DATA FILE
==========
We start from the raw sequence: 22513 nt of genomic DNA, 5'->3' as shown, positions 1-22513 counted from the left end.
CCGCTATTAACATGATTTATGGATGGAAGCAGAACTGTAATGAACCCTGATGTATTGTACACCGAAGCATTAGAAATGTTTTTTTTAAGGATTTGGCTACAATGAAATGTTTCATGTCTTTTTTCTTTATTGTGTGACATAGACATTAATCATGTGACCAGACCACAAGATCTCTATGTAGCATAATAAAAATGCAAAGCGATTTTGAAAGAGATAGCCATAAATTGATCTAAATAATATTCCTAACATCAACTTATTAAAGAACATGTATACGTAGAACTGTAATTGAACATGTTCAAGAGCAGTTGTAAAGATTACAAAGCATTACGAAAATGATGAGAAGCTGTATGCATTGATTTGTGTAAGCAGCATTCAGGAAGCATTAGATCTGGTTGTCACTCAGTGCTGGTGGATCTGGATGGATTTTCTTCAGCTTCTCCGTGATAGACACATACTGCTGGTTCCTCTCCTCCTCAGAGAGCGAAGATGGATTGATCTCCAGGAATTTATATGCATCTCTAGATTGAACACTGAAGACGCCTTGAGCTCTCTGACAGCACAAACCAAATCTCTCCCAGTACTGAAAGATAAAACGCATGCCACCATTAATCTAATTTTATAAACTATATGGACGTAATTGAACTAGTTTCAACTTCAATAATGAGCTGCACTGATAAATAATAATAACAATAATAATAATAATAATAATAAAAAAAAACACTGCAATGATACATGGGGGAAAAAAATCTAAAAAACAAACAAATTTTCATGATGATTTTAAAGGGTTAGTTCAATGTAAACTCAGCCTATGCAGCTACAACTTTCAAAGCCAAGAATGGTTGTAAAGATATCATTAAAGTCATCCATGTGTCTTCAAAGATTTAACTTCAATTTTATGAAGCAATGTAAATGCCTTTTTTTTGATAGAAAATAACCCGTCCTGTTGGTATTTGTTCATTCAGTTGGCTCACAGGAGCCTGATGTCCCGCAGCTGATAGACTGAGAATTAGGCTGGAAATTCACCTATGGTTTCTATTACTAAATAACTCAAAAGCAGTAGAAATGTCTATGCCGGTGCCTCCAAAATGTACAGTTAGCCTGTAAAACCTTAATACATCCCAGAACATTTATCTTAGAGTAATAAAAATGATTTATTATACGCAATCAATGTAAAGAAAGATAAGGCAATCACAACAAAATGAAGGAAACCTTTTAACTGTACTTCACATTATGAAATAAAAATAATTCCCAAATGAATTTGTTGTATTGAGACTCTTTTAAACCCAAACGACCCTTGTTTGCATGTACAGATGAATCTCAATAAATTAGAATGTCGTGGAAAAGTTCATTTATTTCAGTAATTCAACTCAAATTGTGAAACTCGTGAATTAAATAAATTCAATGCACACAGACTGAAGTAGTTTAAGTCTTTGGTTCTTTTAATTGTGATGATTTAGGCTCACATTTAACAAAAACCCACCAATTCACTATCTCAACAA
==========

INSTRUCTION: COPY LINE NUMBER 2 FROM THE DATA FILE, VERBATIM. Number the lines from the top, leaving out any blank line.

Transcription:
CCGCTATTAACATGATTTATGGATGGAAGCAGAACTGTAATGAACCCTGATGTATTGTACACCGAAGCATTAGAAATGTTTTTTTTAAGGATTTGGCTACAATGAAATGTTTCATGTCTTTTTTCTTTATTGTGTGACATAGACATTAATCATGTGACCAGACCACAAGATCTCTATGTAGCATAATAAAAATGCAAAGCGATTTTGAAAGAGATAGCCATAAATTGATCTAAATAATATTCCTAACATCAACTTATTAAAGAACATGTATACGTAGAACTGTAATTGAACATGTTCAAGAGCAGTTGTAAAGATTACAAAGCATTACGAAAATGATGAGAAGCTGTATGCATTGATTTGTGTAAGCAGCATTCAGGAAGCATTAGATCTGGTTGTCACTCAGTGCTGGTGGATCTGGATGGATTTTCTTCAGCTTCTCCGTGATAGACACATACTGCTGGTTCCTCTCCTCCTCAGAGAGCGAAGATGGATTGATCTCCAGGAATTTATATGCATCTCTAGATTGAACACTGAAGACGCCTTGAGCTCTCTGACAGCACAAACCAAATCTCTCCCAGTACTGAAAGATAAAACGCATGCCACCATTAATCTAATTTTATAAACTATATGGACGTAATTGAACTAGTTTCAACTTCAATAATGAGCTGCACTGATAAATAATAATAACAATAATAATAATAATAATAATAAAAAAAAACACTGCAATGATACATGGGGGAAAAAAATCTAAAAAACAAACAAATTTTCATGATGATTTTAAAGGGTTAGTTCAATGTAAACTCAGCCTATGCAGCTACAACTTTCAAAGCCAAGAATGGTTGTAAAGATATCATTAAAGTCATCCATGTGTCTTCAAAGATTTAACTTCAATTTTATGAAGCAATGTAAATGCCTTTTTTTTGATAGAAAATAACCCGTCCTGTTGGTATTTGTTCATTCAGTTGGCTCACAGGAGCCTGATGTCCCGCAGCTGATAGACTGAGAATTAGGCTGGAAATTCACCTATGGTTTCTATTACTAAATAACTCAAAAGCAGTAGAAATGTCTATGCCGGTGCCTCCAAAATGTACAGTTAGCCTGTAAAACCTTAATACATCCCAGAACATTTATCTTAGAGTAATAAAAATGATTTATTATACGCAATCAATGTAAAGAAAGATAAGGCAATCACAACAAAATGAAGGAAACCTTTTAACTGTACTTCACATTATGAAATAAAAATAATTCCCAAATGAATTTGTTGTATTGAGACTCTTTTAAACCCAAACGACCCTTGTTTGCATGTACAGATGAATCTCAATAAATTAGAATGTCGTGGAAAAGTTCATTTATTTCAGTAATTCAACTCAAATTGTGAAACTCGTGAATTAAATAAATTCAATGCACACAGACTGAAGTAGTTTAAGTCTTTGGTTCTTTTAATTGTGATGATTTAGGCTCACATTTAACAAAAACCCACCAATTCACTATCTCAACAA